Options are always great for the end-user. You see it all the time with the everyday choices we make in real life. Soup or salad? Windows or Mac? Strawberry or chocolate? We encounter daily dilemmas like these in-game too. Which champion do you feel like playing today? There’s one question that’s often overlooked, though.
Maybe it’s because we already have our set-in-stone preferences. Auto attack on or off? Both carry some distinct advantages that offer something beneficial, depending on the playstyle. So let’s take a look at some of the key distinctions between these two.
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The Importance of APM
There are a couple of things we need to cover before getting into detail with the advantages of both styles. In the gaming community, APM is referred to when people mean actions per minute. Like the name suggests, it is how much you can do with your character in any given minute. This doesn’t only apply for League of Legends, but to most games as well. This is important because it roughly translates to how fast you can react to things happening.
APM also – again, this is a rough translation – helps you position and dish out spells in an efficient manner, as you’re able to maneuver quickly. Naturally, you’re bound to how quickly your champion moves, but for skillshots and reactive repositioning like dashes and flash, this can be a lifesaver.
Combo-based champions like Lee Sin also benefit a lot from this compared to more passive heroes. Recently though, League has seen a shift towards rewarding high risk moves in contrast to more passive, point-and-click-style gameplay.
You will often see high level players constantly clicking around compared to lower elo players, even during the laning stage. It’s very similar to keeping your momentum up when you exercise and the adrenaline it gives. It also keeps you mobile, even when you’re under tower just trying to soak up some experience.
Auto Attack On: For the Majority
If we’re looking at it on paper, it’s safe to say that leaving auto attack on has more advantages than leaving it off, with very little downsides. There are some practical uses as well, which we’ll get into later. The way that auto attack works is, when someone hits you, you automatically retaliate. Because of this, your champion naturally moves towards the source of damage. This can reposition you, so you’ll be forced to either press S to stop or just click around to constantly keep moving.
This is good for APM for the most part, and generally keeps your opponents guessing where you’ll be, which is a boon especially when your opponents have skill shots. This is invaluable to bot lane players, as it is often more punishing there when you do get caught out due to your predictable movements.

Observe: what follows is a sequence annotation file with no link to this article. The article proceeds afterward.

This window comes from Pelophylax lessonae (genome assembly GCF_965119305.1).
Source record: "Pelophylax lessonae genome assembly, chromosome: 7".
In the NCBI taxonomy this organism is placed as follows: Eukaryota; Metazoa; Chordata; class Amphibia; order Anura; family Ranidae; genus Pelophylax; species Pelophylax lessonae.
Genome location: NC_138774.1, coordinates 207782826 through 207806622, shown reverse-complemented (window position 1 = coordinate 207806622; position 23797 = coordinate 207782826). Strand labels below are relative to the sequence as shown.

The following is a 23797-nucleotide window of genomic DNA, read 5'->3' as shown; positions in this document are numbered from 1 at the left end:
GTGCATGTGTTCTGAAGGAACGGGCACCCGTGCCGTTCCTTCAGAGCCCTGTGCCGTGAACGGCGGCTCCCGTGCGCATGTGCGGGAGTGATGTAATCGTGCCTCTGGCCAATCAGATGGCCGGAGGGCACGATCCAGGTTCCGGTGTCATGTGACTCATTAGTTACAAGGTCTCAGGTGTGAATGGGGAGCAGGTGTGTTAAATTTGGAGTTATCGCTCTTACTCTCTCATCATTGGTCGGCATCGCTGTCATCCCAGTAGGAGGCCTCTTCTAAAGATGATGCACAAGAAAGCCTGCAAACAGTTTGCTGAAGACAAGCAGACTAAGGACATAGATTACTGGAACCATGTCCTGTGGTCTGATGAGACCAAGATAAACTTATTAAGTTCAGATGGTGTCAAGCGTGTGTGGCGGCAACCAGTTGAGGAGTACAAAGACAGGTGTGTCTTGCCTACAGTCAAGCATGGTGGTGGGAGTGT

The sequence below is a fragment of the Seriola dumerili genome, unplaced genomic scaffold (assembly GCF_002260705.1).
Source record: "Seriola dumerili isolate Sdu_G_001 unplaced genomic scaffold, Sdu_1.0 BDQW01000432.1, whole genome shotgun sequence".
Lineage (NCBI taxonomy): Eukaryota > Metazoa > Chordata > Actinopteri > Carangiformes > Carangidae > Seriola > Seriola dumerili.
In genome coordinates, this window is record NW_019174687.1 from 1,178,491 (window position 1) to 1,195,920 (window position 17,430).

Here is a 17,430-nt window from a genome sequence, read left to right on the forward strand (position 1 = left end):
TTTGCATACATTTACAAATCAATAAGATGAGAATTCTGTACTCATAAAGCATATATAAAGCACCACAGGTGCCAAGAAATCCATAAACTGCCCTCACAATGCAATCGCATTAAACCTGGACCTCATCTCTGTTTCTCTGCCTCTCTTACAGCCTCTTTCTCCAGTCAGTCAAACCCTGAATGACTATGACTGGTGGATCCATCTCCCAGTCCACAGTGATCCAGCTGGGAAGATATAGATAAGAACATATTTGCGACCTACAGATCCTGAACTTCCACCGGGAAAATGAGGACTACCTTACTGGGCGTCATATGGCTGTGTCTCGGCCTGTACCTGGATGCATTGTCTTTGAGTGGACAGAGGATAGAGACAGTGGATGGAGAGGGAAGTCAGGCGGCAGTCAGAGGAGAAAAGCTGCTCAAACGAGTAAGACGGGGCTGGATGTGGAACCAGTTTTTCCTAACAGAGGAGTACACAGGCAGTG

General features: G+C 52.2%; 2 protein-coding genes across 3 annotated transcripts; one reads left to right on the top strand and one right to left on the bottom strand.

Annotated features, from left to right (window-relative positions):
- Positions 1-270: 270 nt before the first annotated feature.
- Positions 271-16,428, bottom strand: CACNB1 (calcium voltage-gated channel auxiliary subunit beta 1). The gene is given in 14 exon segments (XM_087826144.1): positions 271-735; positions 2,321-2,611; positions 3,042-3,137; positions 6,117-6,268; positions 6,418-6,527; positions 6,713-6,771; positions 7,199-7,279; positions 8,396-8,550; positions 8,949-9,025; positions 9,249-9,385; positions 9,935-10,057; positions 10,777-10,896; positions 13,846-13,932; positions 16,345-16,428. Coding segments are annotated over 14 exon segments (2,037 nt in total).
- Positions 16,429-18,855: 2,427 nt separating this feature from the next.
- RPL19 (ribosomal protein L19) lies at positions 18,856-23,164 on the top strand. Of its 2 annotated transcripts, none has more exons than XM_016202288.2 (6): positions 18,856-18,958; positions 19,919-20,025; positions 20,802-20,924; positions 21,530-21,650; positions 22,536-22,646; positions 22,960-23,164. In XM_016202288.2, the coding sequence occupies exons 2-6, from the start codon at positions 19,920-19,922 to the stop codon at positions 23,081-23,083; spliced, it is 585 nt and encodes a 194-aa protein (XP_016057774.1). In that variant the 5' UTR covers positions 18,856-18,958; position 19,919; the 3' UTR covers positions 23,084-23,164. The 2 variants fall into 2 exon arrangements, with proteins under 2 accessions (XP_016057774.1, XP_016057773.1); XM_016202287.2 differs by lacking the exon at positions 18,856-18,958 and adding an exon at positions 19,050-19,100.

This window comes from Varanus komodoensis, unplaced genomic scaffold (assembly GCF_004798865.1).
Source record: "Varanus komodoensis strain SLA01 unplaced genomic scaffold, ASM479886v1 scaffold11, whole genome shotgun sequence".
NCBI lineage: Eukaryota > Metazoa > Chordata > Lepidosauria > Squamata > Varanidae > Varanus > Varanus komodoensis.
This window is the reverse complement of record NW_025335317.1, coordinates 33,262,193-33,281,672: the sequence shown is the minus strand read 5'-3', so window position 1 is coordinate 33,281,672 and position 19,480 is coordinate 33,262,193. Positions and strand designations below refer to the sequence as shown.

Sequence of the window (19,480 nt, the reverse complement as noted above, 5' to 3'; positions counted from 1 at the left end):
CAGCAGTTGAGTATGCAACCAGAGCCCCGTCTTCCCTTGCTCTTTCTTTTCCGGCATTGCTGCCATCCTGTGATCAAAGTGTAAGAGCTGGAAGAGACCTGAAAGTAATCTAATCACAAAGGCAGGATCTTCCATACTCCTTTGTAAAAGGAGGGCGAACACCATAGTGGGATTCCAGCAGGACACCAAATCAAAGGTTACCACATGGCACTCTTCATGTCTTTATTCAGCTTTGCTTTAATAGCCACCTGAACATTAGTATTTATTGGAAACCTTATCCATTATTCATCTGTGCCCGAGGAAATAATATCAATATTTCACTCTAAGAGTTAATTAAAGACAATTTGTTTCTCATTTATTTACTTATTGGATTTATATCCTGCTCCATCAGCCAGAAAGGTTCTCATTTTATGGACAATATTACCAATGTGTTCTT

A practical use for auto attack is also to check if the brush is warded. If you’re confused, let me explain. If a brush is warded, it means minions will have vision of you. Walk to the edge of the brush and see if they attack you. The projectiles coming from caster or ranged minions are sometimes difficult to see. If your champion retaliates, it means the brush is warded.
You could make the argument that melee minions naturally walk towards you if they have vision, but during the laning phase, they’re often busy attacking your own minions. This could lead to accidentally pushed lanes and could potentially cause you to lose wave control. It goes without saying that the brush check method should be used situationally. What this means is you shouldn’t overextend, especially when the enemy jungler paths aren’t warded.
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Auto Attack Off: For the Precision Junkies
While leaving auto attack on does indeed have it’s pros, leaving it off may have advantages too, but it’s not for everyone. For one, you won’t have to keep on clicking S everytime something hits you. While this might seem like a disadvantage, it’s useful for the types of players who make calculated, deliberate decisions, especially with regards to positioning.
Some players feel that auto attack off is better, simply because they want total control of their champion and don’t want said champions doing anything they don’t command them to. In a way, this is a form of training, since it keeps you on your toes. Oftentimes, slight deviations from calculations or muscle memory causes skillshots to miss, and it can be frustrating when you realize it’s because your champion moved from the position you expected him or her in. Because of this, it is situationally good for champions that aren’t too mobile and have skillshots. This prevents you from being put out of position.
Leaving auto attack on may also cause some problems for ambushes. A specific example of this could be Teemo, who – while a mobile champion – still requires you to stand still when outside of a brush. It isn’t an uncommon scenario, but it could still happen in practice. Sometimes just planning an early brush ambush could also be ruined because of auto attack being left on.
In the end, there isn’t really one style that’s objectively better than the other; rather, there is an option that is better suited for what you want to accomplish. You could compare this to driving an automatic vehicle vs. a manually controlled one. The former is a bit more convenient, and you relinquish some control over to the system in exchange for that convenience.
It works most of the time and it’s one less thing to worry about. The latter gives you more control for precise and premeditated movements. If you’re the type of player who prefers to make use of both advantages and disadvantages, you also have the option of assigning it to a hotkey through your settings tab.
So what do you think? We’re curious to know which works better for you. Do you think it should be kept on or off? Let us know in the comments below!